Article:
ARLINGTON, Texas — There was no sugarcoating how much lefty C.J. Wilson baffled the Rays entering Friday's Game 1 of the American League Division Series.
The Rangers' All-Star ace was 5-0 for his career with a 1.94 ERA against Tampa Bay, including a shutout last month.
"He really dominated us," third baseman Evan Longoria said.
But Tampa Bay turned the tables in Friday's 9-0 win, tagging Wilson for a career-high-matching eight runs (six earned) over five innings, including three homers in an outing he labeled "the exact opposite of success."
It was as many runs as he had allowed in his previous six starts combined.
"(Friday) was rare," Wilson said. "Very rare."
The Rays made some adjustments but said Wilson had an unusual lack of command.
"The ball was just never really where I wanted it completely," Wilson, 30, said. "Some batters, I felt like I just was going to dominate, and others I was changing my location around and the ball was kind of squirting out, not really going where I wanted it to. It was kind of strange."
Rays catcher Kelly Shoppach, who had two homers and five RBIs, said Johnny Damon's two-run homer in the second "gave us all a little fresh air" and took some pressure off. Damon's blast came on a 3-and-1 count; Wilson was behind in the count on five of the seven hits he allowed.
Shoppach's two homers marked the first time in Wilson's career, spanning 77 starts, that he allowed multiple blasts to the same hitter in a game.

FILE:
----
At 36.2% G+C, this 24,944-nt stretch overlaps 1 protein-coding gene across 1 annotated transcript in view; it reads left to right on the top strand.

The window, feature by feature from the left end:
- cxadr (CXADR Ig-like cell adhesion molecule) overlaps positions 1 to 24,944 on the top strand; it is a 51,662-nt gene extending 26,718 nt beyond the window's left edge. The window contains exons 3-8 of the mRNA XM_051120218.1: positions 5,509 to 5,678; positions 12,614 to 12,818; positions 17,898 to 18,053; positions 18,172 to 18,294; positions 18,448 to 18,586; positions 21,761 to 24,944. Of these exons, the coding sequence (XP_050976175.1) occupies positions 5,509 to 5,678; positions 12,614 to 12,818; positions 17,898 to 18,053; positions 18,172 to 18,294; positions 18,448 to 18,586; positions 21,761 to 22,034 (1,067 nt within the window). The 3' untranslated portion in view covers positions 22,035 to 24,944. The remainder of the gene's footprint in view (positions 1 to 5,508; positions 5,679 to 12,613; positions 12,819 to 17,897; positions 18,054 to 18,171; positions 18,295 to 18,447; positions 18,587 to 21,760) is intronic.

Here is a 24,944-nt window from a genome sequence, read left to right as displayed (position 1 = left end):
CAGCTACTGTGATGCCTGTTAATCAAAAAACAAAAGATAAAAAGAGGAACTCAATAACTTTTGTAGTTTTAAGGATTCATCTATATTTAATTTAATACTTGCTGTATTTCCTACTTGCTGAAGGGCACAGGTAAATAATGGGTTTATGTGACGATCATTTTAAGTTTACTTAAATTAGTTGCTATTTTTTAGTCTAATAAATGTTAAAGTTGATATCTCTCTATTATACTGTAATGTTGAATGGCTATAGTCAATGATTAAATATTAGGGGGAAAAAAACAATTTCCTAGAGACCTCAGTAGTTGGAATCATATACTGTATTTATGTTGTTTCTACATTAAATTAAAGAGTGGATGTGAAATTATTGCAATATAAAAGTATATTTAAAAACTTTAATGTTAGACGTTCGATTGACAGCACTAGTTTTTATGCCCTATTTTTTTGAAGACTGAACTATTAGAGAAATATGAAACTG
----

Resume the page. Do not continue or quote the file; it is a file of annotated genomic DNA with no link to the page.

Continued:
"When any pitcher, no matter who it is, is falling behind hitters and they get a chance to get a better chance at getting a fastball to hit, you get a chance to do some damage," Shoppach said.
Centerfielder B.J. Upton said the Rays also planned to be more aggressive in the strike zone. But Longoria noticed it wasn't the same Wilson they saw before.
"The past four times we've faced C.J., he's just been down in the zone, just commanded the strike zone pretty well and made pitches when he needed to," Longoria said. "And (in Friday's) game, he got behind in the counts, and when he did get behind, he wasn't able to make that big pitch. He was leaving the ball in the middle of the plate.
"We're all major-league hitters, and when a guy is throwing the ball over the middle of the plate, more times than not, that's when he's going to get hit hard."
Joe Smith can be reached at email@example.com.